Transitioning from a kid who spend his days playing football and eating sunflower seeds with his friends to someone who used every waking moment to better himself as a guitar player by forfeiting all of his free time was a bizarre experience. The process was made even more confusing by my decision to enroll on a three year BA music course at the National University of Music in Bucharest. While I naively thought that learning ‘the rules of music’ was the way forward, the situation at the finish line was not what I expected. But I’m getting ahead of myself.
I realized while writing this paragraph that the first year is the one which I remember the most — particularly the first semester. The change from high-school, with its unending uninteresting lessons, to a schedule that involved (almost) exclusively studying music was nirvana. It was also a tough time, as I was colleagues with people who studied music all throughout their formal education. I’m not a competitive guy, but the pressure of keeping up with everyone was palpable at the beginning. There were three main episodes that made me realize that I was now surrounded by actual musicians; I had to start thinking like one.
The main task of my first music theory seminar was sight singing a very simple solfege. Out of its roughly thirty notes, I only got about four right. It was embarrassing on so many levels, but, thankfully, I had the fortune of having Prof. Olguta Lupu as my Theory teacher (who’s the best teacher in UNMB by a very long shot.) She had the patience and inspiration to send me home to study and try again the following week. The shame of not being able to sing something that basic and her giving me a second chance were a catalyst to start paying more attention to the inner workings of music. ‘That’s what I was there for, remember?’, I thought to myself. I came back the following lesson fully prepared and aced the test. Theory and solfege eventually became my favorite subjects. Well played, Prof. Lupu!
My inability to solfege was matched only by my inability to sing. Singing was a requirement, and we had several hours of choir each week. I had pretty good pitch and rhythm but had a horrendous tone and technique. Choir exams involved vocal quartet pieces which we often practiced during regular classes. In one of the first sessions, I and three other colleagues were asked to perform one of the simplest and most puerile songs in our repertoire .(I later found out it was a secondary school song!). I was so bad I actually started laughing half-way through the performance. The teacher wasn’t as amused, though. He told me off in such a way that I froze on that little stage we were on and realized how unfunny and, quite frankly, disrespectful my behavior was. Why didn’t I practice? Beats me, but that was the last time it happened. After that episode, even if I wasn’t on top of my game vocally, I went through the songs and learned and sang my parts as best as I could, given my somewhat limited vocal chops. Well played, Prof. Golcea!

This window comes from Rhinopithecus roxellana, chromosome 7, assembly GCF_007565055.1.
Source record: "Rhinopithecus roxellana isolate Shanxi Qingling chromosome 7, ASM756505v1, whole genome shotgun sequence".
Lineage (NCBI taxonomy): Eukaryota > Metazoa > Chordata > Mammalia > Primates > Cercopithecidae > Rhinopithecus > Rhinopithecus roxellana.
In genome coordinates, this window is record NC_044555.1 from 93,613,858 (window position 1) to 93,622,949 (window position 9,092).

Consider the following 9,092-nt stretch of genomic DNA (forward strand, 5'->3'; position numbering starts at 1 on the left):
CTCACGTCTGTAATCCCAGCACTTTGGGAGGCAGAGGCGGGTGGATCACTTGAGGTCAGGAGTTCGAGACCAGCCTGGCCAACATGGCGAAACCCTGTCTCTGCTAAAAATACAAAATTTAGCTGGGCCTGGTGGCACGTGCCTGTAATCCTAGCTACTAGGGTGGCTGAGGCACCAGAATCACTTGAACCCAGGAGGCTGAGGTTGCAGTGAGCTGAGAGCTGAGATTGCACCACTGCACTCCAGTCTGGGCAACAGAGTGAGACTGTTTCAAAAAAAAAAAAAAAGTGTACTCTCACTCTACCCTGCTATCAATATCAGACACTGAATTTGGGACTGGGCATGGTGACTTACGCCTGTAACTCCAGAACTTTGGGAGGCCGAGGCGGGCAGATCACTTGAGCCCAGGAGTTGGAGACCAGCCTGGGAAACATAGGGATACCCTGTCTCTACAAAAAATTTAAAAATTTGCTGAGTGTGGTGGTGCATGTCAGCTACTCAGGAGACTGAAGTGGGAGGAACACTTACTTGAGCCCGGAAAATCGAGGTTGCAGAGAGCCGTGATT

The final revelatory moment came during a piano lesson. (Everyone had to do piano, by the way.) The teacher was a concert pianist who I suspect didn’t really want to be there teaching the likes of me. And I didn’t make his life easier. I started playing the piano only a year before enrolling in the program, but I learned everything by ear (mainly pop classics — first one being ‘Bohemian Rhapsody’ of all songs!). I was severely bad at reading sheet music and I didn’t have a proper technique. On top of that, at that time, I could not stand Bach’s music, which incidentally, was mandatory. (Relax, relax, fellow classical music enthusiasts — I love it now!) I was learning the D minor invention at a snail’s pace. On the second or third lesson, I basically showed up completely unpracticed, thinking that I will compensate in the lesson. He wouldn’t have it, though. He stopped me from butchering the second bar and said: “OK, it’s obvious you haven’t done your homework. The lesson’s over. Go home and come back next week, but only if you practice properly”. That was such an embarrassing moment, one where I realized that I was not only wasting his time, but also mine. Some might have seen that remark as a way of him getting rid of me so he could continue his practice (he was always playing. Always!), but I actually understood where he was coming from. I came prepared every lesson afterwords. Well played, Prof. Maxim!